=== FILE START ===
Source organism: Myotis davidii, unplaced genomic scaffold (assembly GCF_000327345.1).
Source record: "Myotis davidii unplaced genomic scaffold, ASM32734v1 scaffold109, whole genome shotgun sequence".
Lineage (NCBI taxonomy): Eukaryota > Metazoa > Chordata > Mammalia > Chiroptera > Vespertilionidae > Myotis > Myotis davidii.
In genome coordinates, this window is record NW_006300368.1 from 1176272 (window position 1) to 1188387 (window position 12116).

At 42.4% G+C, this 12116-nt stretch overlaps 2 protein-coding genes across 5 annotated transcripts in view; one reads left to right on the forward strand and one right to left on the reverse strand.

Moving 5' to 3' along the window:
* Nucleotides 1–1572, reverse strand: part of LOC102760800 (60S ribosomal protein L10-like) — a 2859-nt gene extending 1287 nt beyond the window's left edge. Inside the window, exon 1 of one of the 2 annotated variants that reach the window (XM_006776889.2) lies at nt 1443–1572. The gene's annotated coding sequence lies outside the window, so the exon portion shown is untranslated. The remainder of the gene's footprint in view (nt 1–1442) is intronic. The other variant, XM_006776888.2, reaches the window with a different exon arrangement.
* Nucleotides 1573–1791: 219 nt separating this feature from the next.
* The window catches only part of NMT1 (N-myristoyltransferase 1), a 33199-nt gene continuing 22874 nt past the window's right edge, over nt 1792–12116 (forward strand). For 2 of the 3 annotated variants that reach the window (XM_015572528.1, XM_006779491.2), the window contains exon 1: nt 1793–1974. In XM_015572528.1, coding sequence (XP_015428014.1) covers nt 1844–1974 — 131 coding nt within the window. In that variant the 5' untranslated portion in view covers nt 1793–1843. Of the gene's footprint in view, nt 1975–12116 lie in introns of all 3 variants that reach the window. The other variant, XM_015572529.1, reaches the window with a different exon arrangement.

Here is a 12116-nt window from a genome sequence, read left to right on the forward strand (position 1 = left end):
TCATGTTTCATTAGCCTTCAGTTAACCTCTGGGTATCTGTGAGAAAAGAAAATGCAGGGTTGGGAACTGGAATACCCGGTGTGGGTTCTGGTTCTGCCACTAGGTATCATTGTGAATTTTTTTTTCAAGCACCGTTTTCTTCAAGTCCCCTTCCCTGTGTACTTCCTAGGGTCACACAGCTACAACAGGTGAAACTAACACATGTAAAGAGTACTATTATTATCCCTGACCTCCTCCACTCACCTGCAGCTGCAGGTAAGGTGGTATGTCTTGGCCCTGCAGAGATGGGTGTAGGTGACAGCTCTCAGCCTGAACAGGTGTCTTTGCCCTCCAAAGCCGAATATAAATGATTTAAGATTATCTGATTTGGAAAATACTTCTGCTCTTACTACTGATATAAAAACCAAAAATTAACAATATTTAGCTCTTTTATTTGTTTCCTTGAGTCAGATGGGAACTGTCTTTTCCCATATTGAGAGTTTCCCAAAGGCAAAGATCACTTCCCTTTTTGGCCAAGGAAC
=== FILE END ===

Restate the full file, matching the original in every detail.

Source organism: Myotis davidii, unplaced genomic scaffold (assembly GCF_000327345.1).
Source record: "Myotis davidii unplaced genomic scaffold, ASM32734v1 scaffold109, whole genome shotgun sequence".
Lineage (NCBI taxonomy): Eukaryota > Metazoa > Chordata > Mammalia > Chiroptera > Vespertilionidae > Myotis > Myotis davidii.
In genome coordinates, this window is record NW_006300368.1 from 1176272 (window position 1) to 1188387 (window position 12116).

At 42.4% G+C, this 12116-nt stretch overlaps 2 protein-coding genes across 5 annotated transcripts in view; one reads left to right on the forward strand and one right to left on the reverse strand.

Moving 5' to 3' along the window:
* Nucleotides 1–1572, reverse strand: part of LOC102760800 (60S ribosomal protein L10-like) — a 2859-nt gene extending 1287 nt beyond the window's left edge. Inside the window, exon 1 of one of the 2 annotated variants that reach the window (XM_006776889.2) lies at nt 1443–1572. The gene's annotated coding sequence lies outside the window, so the exon portion shown is untranslated. The remainder of the gene's footprint in view (nt 1–1442) is intronic. The other variant, XM_006776888.2, reaches the window with a different exon arrangement.
* Nucleotides 1573–1791: 219 nt separating this feature from the next.
* The window catches only part of NMT1 (N-myristoyltransferase 1), a 33199-nt gene continuing 22874 nt past the window's right edge, over nt 1792–12116 (forward strand). For 2 of the 3 annotated variants that reach the window (XM_015572528.1, XM_006779491.2), the window contains exon 1: nt 1793–1974. In XM_015572528.1, coding sequence (XP_015428014.1) covers nt 1844–1974 — 131 coding nt within the window. In that variant the 5' untranslated portion in view covers nt 1793–1843. Of the gene's footprint in view, nt 1975–12116 lie in introns of all 3 variants that reach the window. The other variant, XM_015572529.1, reaches the window with a different exon arrangement.

Here is a 12116-nt window from a genome sequence, read left to right on the forward strand (position 1 = left end):
TCATGTTTCATTAGCCTTCAGTTAACCTCTGGGTATCTGTGAGAAAAGAAAATGCAGGGTTGGGAACTGGAATACCCGGTGTGGGTTCTGGTTCTGCCACTAGGTATCATTGTGAATTTTTTTTTCAAGCACCGTTTTCTTCAAGTCCCCTTCCCTGTGTACTTCCTAGGGTCACACAGCTACAACAGGTGAAACTAACACATGTAAAGAGTACTATTATTATCCCTGACCTCCTCCACTCACCTGCAGCTGCAGGTAAGGTGGTATGTCTTGGCCCTGCAGAGATGGGTGTAGGTGACAGCTCTCAGCCTGAACAGGTGTCTTTGCCCTCCAAAGCCGAATATAAATGATTTAAGATTATCTGATTTGGAAAATACTTCTGCTCTTACTACTGATATAAAAACCAAAAATTAACAATATTTAGCTCTTTTATTTGTTTCCTTGAGTCAGATGGGAACTGTCTTTTCCCATATTGAGAGTTTCCCAAAGGCAAAGATCACTTCCCTTTTTGGCCAAGGAAC